Landing Gear Piece Tied to 9/11, Found Today

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NEW YORK CITY (CNN) -- A piece believed to be from one of the airliners that hit the World Trade Center towers on September 11, 2001, has been found behind the site of an Islamic community center near ground zero, the New York Police Department said Friday.

Part of a landing gear was discovered wedged between 51 Park Place -- the site of the controversial community center -- and another building just blocks from ground zero and "includes a clearly visible Boeing identification number," police said in a written statement.

The part was discovered Wednesday by surveyors hired by a property owner. They called 911 to report that they'd found "apparently damaged machinery," police said.

"The NYPD is securing the location as it would a crime scene, documenting it photographically," the statement said.

The plane part will not be moved until after the medical examiner's office completes a health and safety inspection. At that time, a decision will be made whether to sift the soil for possible human remains, the police statement said.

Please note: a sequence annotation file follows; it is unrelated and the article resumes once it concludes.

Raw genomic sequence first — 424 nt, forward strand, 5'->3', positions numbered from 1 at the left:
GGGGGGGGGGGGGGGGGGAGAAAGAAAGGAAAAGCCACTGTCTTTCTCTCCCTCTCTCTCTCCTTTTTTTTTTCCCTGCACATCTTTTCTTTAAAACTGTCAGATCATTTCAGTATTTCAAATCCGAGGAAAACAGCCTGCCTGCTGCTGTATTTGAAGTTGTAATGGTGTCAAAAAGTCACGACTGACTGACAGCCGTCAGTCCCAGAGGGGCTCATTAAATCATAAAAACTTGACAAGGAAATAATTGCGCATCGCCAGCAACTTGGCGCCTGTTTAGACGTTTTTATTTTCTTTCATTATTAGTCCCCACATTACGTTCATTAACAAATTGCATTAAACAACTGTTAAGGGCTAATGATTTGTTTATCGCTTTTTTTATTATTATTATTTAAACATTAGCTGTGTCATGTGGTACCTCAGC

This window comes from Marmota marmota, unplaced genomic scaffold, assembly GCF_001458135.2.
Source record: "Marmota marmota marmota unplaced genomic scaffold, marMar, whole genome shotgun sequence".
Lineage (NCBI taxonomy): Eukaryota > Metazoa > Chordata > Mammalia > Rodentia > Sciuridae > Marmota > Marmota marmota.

The plane part is about five feet long, three feet wide and a foot and a half deep, NYPD Deputy Commissioner Paul Browne said. It was discovered between the two buildings, in a space just slightly wider than one and one-half feet, he said.

The discovery of the plane part comes more than 11 years after the two airliners slammed into the towers of the World Trade Center.

In the years since, a number of pieces of debris as well as human remains have been discovered in Lower Manhattan.

"We are cooperating fully with the appropriate authorities to make sure this piece of evidence is removed with care as quickly and effectively as possible," said Sharif El-Gamal, president of Soho Properties, the owner of 51 Park Place.

The building had been the site of furious protests, pitting those opposed to putting an Islamic center near ground zero and those who say it is a center meant to bring people together.

(CNN's Rob Frehse reported from New York; Chelsea J. Carter reported and wrote from Atlanta.)